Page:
You’re wrong, Daniel thought.

“Anyway, they’re Alliance missiles captured in the recent war and being shipped to us as scrap. I’ve just been informed that they’ve arrived on Danziger, which is the usual transfer point for the cluster.”

“My crew and I can help in refitting the transports as warships,” Daniel said.

Robin grimaced and spread his hands in a dismissive gesture. “We have dockyards here,” he said. “Perhaps when it comes to fitting the fire control a specialist might be helpful. The Katchaturian is too important a ship for me to just hope that Langland did a good job of maintaining it and training its crew!”

Daniel pursed his lips. Robin was being forceful, but he didn’t repeat his initial error of trying to give orders to someone who wasn’t under his command.

“I think we can find a useful compromise,” Daniel said. “Give me command of the Katchaturian. I’ll treat her and the Sissie as a small squadron and work them up together. That is, if I have a free hand with the Katchaturian’s crew?”

Robin snorted. “You have it,” he said. “Hang a few of them if you think that’ll wake the others up. The officers are Nabis gentry, so that might be a good idea. The crew is whoever signed on, of course. Some Nabis, most not.”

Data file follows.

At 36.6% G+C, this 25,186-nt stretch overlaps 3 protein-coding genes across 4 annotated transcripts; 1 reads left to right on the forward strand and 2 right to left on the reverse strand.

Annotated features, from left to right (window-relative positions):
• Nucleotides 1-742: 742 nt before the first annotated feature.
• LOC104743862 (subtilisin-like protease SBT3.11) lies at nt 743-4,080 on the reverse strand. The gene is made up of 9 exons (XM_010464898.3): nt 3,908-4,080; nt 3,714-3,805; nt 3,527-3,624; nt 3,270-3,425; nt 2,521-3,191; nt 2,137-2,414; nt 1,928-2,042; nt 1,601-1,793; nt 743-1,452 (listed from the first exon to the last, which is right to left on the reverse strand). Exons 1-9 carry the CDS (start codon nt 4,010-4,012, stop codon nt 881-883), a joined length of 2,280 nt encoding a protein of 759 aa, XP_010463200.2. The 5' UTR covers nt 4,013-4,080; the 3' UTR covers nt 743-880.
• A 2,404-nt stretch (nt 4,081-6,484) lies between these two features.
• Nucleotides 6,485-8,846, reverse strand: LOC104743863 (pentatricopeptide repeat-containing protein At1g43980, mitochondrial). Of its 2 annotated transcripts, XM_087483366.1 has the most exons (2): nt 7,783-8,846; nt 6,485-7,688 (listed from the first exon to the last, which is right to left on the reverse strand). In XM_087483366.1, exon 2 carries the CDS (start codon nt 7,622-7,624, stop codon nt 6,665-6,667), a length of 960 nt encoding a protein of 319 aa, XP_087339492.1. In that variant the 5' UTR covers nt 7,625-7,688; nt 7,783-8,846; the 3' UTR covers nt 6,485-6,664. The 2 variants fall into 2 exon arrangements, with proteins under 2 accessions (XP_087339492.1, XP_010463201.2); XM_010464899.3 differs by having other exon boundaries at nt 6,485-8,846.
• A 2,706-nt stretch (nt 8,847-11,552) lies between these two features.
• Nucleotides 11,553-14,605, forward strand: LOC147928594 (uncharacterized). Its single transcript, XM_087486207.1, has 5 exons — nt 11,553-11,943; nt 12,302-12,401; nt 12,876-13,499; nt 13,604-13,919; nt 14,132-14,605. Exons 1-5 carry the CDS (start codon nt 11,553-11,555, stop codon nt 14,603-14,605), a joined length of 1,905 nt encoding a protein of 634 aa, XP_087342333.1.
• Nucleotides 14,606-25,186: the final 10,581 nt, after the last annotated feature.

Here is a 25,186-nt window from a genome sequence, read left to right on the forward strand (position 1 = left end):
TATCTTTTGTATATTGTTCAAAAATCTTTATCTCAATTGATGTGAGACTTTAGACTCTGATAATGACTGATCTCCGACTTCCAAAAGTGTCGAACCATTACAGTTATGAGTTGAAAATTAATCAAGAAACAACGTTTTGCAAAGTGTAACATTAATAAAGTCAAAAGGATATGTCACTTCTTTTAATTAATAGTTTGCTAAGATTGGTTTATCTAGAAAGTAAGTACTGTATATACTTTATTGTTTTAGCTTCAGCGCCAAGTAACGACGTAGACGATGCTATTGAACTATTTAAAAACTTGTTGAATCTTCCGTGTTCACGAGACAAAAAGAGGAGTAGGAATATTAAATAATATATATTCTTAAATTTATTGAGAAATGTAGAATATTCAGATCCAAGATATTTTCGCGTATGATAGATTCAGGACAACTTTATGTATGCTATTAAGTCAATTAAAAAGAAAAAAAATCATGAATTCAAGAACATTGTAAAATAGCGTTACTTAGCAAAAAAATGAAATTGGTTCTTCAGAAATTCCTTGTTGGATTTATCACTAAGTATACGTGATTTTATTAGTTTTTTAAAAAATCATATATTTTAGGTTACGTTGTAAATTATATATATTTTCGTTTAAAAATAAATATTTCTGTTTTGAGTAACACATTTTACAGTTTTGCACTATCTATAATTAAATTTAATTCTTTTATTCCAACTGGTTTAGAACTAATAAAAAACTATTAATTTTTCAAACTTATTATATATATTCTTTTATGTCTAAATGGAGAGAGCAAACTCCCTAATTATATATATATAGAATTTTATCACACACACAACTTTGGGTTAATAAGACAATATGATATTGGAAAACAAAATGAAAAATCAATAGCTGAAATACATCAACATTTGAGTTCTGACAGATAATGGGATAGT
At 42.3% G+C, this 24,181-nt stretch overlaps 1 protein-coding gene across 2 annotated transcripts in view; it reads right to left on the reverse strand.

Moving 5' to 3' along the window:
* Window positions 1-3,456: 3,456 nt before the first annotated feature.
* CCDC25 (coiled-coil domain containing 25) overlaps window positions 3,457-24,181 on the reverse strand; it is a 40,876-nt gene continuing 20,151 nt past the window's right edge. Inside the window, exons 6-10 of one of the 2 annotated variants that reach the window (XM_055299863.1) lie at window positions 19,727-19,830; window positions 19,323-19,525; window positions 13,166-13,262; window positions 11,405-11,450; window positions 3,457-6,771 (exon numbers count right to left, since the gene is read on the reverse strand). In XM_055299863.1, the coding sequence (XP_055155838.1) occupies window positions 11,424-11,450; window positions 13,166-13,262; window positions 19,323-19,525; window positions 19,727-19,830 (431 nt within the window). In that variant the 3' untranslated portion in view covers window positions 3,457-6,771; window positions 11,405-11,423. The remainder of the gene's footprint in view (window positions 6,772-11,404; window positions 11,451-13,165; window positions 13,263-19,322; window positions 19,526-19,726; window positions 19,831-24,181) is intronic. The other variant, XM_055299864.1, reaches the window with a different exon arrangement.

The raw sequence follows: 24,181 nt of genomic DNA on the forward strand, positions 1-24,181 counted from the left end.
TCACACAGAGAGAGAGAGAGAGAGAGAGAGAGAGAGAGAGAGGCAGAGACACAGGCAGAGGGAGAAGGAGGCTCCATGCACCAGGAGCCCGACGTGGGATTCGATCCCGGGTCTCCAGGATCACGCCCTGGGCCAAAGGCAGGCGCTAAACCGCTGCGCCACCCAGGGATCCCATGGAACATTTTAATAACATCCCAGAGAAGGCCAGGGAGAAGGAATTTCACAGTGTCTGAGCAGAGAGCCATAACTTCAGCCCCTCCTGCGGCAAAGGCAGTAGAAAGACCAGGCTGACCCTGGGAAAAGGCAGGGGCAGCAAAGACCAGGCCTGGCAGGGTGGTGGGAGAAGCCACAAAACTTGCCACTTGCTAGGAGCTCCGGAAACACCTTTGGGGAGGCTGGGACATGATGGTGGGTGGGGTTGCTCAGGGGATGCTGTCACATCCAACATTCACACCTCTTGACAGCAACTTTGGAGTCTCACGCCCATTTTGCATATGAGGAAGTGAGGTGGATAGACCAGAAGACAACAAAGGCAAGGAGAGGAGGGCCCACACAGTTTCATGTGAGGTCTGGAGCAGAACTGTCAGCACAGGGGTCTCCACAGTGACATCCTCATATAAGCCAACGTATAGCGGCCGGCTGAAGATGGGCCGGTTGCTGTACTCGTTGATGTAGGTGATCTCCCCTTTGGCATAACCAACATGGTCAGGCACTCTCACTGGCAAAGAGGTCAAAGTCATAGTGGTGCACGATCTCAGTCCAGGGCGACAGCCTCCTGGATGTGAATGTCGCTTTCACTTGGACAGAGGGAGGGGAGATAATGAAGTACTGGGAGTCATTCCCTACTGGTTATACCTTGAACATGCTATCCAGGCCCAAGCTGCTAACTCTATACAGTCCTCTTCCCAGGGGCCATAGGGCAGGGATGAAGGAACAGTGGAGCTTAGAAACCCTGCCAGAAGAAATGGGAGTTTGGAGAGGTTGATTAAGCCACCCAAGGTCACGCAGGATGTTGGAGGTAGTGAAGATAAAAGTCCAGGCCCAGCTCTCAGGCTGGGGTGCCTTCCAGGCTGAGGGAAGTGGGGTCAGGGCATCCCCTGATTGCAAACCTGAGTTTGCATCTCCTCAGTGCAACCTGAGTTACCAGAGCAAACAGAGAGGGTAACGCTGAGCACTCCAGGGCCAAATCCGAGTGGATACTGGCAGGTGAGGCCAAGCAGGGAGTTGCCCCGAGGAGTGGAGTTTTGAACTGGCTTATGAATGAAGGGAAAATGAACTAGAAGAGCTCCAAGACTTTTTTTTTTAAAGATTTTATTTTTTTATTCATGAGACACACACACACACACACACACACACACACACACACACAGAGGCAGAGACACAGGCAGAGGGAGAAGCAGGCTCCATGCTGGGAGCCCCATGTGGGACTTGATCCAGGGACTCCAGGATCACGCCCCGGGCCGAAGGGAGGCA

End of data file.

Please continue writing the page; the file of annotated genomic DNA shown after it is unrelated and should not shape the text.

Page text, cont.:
“All right,” said Daniel, rising. “You’ll arrange that I have any authorizations I need?”

“Walters, see that Major Berners gives Leary whatever he wants,” Robin said. “And guides him around personally.”

“Yes, your Excellency!” Walters said. “I’ll take him straight to Berners.”

“Say, Leary?” Robin said. “I know the destroyer’s under strength. How would you like to take over the Nabis ground troops too? I shifted the Nabis Capital Regiment to Peltry and put a Tarbell regiment on Nabis, just for safety. The Nabis troops really are from Nabis, you see — Langland was trying to make the planet great, the way it was before the Hiatus.”

“Yes,” Daniel said. There were many questions, many ways that could go wrong. His assumption was to assume he could deal with whatever luck or the gods threw him. There were always too many potential side-effects to prepare for all of them.

“Then I think we’re done here, Leary,” Robin said. “Walters, take him to Berners.”

They left by the front door of the office. Daniel wondered how he was going to get back to the Princess Cecile, but he would deal with that when the time came.